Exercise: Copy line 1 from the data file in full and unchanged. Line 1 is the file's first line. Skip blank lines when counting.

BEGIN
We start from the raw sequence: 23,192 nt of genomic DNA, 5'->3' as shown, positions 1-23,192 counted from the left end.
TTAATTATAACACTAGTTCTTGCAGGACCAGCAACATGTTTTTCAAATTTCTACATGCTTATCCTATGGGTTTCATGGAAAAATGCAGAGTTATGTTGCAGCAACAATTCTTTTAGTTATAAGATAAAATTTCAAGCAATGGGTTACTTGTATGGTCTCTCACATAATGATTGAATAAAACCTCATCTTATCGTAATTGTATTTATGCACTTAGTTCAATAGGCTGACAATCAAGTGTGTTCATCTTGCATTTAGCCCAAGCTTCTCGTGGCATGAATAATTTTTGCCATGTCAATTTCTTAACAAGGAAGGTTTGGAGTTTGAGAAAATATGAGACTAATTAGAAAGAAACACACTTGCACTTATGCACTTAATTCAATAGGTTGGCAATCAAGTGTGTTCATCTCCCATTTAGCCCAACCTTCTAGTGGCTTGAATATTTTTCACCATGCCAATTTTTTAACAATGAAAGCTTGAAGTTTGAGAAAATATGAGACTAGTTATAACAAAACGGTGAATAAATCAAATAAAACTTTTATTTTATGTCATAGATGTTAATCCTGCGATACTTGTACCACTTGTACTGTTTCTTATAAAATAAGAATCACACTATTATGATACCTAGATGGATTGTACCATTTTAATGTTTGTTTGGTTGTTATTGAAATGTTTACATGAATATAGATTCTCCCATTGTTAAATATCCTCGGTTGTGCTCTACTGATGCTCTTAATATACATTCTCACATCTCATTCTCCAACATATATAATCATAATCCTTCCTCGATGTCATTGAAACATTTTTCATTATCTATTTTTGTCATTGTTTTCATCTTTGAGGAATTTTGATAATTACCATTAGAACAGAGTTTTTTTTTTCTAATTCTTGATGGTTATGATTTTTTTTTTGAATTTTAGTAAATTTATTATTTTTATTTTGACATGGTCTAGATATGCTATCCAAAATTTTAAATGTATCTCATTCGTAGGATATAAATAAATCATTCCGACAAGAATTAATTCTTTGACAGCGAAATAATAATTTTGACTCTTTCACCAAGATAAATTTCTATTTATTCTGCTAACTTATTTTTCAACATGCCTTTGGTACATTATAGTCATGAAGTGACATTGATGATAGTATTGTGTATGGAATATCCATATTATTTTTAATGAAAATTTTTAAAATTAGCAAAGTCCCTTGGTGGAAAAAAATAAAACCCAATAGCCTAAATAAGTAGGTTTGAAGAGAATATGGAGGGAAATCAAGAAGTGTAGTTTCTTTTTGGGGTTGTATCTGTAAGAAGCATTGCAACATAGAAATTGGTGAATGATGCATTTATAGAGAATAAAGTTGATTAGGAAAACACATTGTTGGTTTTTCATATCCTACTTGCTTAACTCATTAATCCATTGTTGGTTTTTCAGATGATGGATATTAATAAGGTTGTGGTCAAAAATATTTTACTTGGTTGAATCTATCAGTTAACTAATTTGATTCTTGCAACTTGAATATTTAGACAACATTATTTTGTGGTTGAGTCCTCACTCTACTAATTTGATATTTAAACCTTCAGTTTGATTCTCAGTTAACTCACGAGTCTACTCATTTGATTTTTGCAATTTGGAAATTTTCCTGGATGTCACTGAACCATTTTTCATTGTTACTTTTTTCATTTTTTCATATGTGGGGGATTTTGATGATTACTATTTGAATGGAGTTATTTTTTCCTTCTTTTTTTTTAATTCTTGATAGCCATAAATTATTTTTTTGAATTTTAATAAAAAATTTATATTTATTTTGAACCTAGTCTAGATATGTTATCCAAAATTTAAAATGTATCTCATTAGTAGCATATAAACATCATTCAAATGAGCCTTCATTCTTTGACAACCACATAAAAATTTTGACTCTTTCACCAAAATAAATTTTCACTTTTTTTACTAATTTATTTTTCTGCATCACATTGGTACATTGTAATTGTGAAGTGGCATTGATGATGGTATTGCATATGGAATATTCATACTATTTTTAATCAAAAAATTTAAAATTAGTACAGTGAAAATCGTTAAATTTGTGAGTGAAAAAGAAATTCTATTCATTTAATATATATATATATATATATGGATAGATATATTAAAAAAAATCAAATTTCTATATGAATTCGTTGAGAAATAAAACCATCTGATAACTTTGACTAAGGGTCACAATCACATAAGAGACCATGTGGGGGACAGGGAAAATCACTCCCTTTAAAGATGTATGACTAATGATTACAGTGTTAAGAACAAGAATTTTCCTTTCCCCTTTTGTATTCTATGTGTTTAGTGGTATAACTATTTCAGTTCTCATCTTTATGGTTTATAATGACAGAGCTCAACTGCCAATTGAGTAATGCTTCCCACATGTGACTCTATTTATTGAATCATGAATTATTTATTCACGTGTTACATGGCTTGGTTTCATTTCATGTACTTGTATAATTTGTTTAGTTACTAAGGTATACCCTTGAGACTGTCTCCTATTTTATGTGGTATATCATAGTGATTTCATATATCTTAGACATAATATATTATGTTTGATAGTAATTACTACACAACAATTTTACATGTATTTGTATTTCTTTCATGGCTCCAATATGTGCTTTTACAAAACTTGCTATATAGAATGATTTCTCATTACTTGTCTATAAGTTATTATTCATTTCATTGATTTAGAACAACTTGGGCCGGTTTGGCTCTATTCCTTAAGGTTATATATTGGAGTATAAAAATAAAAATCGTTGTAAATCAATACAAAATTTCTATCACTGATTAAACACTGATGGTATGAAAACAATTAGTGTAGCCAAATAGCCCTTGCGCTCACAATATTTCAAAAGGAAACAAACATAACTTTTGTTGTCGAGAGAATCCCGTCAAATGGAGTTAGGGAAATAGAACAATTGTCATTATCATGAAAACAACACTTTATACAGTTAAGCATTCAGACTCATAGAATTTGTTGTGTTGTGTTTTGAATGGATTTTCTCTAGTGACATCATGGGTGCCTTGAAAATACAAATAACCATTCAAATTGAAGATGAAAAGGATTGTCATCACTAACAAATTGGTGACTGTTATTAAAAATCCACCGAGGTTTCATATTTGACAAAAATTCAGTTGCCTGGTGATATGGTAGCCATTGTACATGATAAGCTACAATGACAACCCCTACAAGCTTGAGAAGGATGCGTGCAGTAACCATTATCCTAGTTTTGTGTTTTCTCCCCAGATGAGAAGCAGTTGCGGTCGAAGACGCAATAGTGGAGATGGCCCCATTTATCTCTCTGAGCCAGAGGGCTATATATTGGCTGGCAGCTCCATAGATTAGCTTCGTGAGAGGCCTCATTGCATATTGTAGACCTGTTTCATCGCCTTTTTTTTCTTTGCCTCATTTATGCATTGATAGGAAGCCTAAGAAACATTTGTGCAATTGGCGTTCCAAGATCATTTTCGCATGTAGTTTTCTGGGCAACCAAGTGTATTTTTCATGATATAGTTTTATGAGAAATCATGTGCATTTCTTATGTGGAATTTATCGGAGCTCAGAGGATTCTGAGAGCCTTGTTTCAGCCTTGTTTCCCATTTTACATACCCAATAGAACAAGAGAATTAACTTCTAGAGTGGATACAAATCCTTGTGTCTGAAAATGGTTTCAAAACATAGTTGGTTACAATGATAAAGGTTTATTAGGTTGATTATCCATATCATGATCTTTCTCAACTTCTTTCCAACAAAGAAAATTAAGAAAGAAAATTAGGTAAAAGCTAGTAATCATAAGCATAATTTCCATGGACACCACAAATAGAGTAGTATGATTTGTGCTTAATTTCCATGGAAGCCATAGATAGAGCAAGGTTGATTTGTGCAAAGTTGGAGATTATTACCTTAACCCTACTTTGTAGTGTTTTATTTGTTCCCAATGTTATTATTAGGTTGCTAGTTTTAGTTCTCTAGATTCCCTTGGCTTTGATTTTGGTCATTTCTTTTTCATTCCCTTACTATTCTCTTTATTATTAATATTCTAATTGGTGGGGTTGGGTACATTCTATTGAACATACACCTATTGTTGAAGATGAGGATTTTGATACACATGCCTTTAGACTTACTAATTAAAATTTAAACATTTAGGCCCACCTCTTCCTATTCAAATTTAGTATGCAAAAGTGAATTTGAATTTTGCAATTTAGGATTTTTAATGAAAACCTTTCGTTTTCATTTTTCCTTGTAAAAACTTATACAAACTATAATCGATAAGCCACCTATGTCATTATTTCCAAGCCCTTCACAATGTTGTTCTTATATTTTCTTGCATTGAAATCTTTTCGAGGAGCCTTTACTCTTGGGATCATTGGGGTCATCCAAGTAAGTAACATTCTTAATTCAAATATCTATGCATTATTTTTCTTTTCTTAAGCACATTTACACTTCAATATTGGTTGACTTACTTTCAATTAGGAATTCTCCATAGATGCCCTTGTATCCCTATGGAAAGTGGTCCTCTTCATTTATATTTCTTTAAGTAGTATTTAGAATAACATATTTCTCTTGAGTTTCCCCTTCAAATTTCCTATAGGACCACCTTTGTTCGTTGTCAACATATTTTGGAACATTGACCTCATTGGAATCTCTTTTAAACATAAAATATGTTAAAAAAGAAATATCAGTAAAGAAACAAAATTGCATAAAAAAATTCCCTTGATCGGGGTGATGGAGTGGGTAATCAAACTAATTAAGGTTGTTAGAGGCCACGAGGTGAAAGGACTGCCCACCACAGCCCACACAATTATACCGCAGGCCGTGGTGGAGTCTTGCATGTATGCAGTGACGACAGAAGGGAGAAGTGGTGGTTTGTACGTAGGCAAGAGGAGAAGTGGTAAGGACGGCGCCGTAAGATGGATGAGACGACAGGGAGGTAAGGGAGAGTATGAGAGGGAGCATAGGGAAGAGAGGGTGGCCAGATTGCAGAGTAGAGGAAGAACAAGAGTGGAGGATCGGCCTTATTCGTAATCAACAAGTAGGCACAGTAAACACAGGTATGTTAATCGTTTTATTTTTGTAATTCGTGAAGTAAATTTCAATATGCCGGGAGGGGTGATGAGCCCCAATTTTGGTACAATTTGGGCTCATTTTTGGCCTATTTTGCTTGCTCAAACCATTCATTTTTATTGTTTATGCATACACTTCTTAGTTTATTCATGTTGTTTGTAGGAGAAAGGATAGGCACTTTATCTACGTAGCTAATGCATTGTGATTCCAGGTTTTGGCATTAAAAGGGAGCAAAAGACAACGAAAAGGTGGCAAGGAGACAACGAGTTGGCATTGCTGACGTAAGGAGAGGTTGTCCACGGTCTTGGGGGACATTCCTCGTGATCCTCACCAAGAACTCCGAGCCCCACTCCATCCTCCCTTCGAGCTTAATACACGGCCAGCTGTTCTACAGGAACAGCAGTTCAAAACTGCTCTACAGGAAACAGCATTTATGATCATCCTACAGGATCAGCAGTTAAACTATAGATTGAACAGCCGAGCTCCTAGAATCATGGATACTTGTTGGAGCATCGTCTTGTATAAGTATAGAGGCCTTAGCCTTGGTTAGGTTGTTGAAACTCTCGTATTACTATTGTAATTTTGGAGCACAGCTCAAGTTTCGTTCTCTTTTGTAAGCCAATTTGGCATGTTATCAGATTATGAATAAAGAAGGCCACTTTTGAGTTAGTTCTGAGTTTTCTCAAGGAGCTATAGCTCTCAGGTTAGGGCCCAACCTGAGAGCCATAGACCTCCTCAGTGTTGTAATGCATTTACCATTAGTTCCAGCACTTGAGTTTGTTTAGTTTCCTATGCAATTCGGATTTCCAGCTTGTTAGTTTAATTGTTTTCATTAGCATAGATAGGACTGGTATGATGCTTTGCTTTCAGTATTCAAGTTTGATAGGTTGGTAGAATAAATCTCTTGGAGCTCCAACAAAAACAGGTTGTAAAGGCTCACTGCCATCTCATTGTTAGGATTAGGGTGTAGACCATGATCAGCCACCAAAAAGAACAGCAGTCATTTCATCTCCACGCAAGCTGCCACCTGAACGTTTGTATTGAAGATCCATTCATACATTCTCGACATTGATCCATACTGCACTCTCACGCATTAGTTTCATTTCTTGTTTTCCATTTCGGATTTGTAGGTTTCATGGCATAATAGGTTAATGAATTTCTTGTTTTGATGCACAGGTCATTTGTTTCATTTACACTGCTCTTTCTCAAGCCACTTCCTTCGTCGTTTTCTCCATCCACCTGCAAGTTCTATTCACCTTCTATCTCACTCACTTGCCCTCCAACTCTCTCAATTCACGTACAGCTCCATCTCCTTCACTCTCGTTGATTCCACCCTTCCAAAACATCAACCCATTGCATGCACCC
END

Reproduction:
We start from the raw sequence: 23,192 nt of genomic DNA, 5'->3' as shown, positions 1-23,192 counted from the left end.